Told to bag their bags for an unknown destination and an unknown period is tough on anyone, even sports stars who are human too

Two Fridays ago Matt Toomua woke up looking forward to a weekend camping trip.

But when his head finally hit the pillow after midnight it was in a Canberra hotel after a mad dash from Melbourne he and another 54 members of the Rebels playing, coaching and support staff had to make to avoid their season failing to launch.

Toomua said he and the convoy just got in to the ACT before midnight, with borders closing as Victoria went into lockdown.

They had left not knowing how long they would be away, and a week has now turned to a month, with border restrictions not only forcing the Rebels in to a fly-in, fly-out clash to open their Super Rugby AU season on Friday, but cost them a first home game in more than 12 months.

The mental toll of another season on the road, after spending four months of 2020 away from home, has been an ongoing concern, and one Toomua, who will captain the club until Dane Haylett Petty can overcome serious lingering concussions issues, said no-on has avoided.

“It’s not necessarily where you play rugby, the fixture changes, that’s the easy bit. It’s guys worrying about kids starting school and wives and partners working, it’s that stuff, the human element, that is more stressful,” Toomua said on Wednesday.

“It’s something that I personally have become a lot more aware of. Last year taught me a lot. We had a lot of guys going through all sorts of trauma, watching funerals on zoom calls, things that are hard to take, and a lot of the time on the field we have to be the ones setting the standard, being quite strict with guys. but it’s also about having some empathy and seeing how guys are coping.

“A lot of the young are probably having a ball, just finished school, on the road playing rugby. But there are some other guys who have families and young ones and while we might expect a lot of them because they are older but it’s not the easiest job.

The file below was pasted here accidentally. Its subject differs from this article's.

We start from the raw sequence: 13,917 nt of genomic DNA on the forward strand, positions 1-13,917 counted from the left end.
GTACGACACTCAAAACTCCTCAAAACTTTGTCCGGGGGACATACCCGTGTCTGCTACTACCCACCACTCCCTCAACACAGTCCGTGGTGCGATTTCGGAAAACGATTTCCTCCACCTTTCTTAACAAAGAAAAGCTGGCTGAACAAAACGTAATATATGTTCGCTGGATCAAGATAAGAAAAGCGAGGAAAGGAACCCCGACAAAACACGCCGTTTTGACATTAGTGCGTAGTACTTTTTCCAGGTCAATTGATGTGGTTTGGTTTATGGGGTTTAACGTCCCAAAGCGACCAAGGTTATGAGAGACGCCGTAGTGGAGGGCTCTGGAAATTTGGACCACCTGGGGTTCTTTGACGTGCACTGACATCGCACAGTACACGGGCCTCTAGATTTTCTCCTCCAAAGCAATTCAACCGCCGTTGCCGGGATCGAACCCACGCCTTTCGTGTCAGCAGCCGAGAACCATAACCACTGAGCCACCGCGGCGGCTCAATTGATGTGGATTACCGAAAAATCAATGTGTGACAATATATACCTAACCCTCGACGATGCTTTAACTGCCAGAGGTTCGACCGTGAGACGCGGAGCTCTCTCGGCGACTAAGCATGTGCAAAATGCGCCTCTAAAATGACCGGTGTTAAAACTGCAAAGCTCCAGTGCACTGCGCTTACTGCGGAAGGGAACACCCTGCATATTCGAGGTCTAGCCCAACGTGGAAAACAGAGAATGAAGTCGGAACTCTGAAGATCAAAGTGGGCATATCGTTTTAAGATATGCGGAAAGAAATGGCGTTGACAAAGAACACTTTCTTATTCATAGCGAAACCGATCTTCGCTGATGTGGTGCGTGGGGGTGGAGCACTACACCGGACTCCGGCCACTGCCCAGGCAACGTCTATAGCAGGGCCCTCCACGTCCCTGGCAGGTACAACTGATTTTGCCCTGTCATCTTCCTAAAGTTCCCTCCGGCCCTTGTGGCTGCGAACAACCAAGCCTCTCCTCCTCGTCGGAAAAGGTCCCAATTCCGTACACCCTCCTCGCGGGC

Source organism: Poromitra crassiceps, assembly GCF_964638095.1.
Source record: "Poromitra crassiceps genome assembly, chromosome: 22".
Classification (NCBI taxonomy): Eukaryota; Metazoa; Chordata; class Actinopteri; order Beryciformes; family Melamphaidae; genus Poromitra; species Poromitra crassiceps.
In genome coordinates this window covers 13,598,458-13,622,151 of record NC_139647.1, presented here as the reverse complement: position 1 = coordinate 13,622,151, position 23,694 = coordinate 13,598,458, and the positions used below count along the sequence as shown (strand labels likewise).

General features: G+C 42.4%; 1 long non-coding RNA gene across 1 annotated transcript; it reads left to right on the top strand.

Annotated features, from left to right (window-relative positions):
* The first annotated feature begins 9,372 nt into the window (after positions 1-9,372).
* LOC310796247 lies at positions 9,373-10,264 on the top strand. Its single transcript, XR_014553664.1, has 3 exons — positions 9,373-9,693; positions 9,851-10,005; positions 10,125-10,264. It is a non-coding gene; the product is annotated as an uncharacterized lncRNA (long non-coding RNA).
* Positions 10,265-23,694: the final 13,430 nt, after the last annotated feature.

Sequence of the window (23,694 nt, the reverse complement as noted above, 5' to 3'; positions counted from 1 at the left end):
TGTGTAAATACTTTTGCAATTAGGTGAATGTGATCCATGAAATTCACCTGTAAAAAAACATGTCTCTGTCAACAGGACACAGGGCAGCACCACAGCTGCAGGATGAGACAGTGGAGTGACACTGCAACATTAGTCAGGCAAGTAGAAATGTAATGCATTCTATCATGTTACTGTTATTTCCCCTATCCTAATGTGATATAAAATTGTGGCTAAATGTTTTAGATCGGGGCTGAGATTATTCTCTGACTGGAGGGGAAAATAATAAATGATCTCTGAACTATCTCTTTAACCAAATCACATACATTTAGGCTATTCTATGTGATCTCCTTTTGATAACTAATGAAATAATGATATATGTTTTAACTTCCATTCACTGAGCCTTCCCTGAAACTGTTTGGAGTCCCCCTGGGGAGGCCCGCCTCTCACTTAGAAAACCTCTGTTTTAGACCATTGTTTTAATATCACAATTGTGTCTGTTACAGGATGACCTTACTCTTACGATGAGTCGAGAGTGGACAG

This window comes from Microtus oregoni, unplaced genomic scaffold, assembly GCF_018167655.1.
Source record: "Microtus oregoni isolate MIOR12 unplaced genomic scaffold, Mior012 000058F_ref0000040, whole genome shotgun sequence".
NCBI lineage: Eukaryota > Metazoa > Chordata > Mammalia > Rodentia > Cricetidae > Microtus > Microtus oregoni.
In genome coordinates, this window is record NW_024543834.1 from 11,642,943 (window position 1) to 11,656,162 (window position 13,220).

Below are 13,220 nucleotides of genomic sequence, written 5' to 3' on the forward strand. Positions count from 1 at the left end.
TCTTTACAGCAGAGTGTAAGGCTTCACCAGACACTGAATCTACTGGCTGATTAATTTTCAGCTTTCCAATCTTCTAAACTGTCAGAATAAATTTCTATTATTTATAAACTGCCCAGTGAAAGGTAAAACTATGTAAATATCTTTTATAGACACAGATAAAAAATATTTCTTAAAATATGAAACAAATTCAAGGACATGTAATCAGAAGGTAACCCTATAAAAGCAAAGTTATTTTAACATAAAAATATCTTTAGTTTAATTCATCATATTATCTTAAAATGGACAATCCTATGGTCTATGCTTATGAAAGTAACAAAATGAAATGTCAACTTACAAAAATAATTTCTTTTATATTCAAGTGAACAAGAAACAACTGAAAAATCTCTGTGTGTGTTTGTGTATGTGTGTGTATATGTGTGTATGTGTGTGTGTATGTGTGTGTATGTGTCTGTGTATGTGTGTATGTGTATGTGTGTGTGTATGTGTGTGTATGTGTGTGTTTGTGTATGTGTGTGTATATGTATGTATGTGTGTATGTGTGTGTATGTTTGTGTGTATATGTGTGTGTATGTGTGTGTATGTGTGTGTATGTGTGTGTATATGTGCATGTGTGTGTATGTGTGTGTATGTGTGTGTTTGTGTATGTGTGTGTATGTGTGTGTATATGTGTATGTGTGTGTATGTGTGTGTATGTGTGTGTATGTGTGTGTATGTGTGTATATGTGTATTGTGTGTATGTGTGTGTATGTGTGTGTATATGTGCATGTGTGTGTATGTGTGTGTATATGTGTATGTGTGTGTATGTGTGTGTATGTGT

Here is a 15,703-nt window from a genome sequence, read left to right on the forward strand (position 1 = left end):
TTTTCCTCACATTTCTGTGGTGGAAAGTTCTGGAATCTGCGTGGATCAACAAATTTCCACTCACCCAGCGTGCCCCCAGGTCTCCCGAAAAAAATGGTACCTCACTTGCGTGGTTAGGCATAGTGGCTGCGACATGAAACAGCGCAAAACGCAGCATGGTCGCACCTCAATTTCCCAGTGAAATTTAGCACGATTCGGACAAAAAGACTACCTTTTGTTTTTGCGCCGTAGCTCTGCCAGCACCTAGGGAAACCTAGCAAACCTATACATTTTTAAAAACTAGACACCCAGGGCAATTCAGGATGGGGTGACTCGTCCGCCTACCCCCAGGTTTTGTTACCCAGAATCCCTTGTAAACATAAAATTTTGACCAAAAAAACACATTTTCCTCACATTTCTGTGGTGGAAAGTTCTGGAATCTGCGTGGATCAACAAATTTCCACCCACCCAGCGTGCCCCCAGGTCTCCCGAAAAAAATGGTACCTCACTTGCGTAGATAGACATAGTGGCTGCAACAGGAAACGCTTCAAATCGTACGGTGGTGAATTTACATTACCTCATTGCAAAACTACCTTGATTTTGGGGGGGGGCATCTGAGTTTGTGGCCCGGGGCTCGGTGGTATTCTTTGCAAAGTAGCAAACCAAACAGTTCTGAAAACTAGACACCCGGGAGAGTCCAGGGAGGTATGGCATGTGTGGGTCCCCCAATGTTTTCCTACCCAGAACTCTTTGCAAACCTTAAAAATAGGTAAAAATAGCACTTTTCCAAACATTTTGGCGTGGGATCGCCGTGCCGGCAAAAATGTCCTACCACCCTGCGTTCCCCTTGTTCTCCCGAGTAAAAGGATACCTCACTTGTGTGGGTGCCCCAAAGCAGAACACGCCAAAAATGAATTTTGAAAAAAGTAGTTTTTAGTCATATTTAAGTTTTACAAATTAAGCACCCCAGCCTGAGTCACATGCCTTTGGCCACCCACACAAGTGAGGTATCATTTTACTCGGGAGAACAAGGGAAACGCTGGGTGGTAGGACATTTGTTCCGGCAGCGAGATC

“We’re all trying to look out for each other, and we’re making it up as we go a bit.”

Toomua said he even made a point of checking on coach Dave Wessels, a father of four himself, when it seemed he was carrying too big a load.

“When all this got announced people were asking him could they take their partner, could they take their golf clubs and all that. I just went up to him and said “how are you, you OK”,” he said.

“We expect a lot from him, and our doctor, we just think they are going to be there, but they have families, they have pressure.

“It’s really brought a human element to things. It’s not numbers and figures that motivate players, there’s so much that can have an effect on performance on the field.”

Despite the upheaval, Toomua said the Rebels’ rugby was “getting there” ahead of Friday’s clash with the Queensland Reds in Brisbane.

“Ask anyone in pre-season, and they are all the bets team in the world,” He said.

“We’re in a pretty decent place to put in a good performance.”

The Rebels will wear a new-look jersey which includes a large “V” on the front to represent Victoria, and for the first time will also feature the iconic MELBOURNE logo as the centrepiece.

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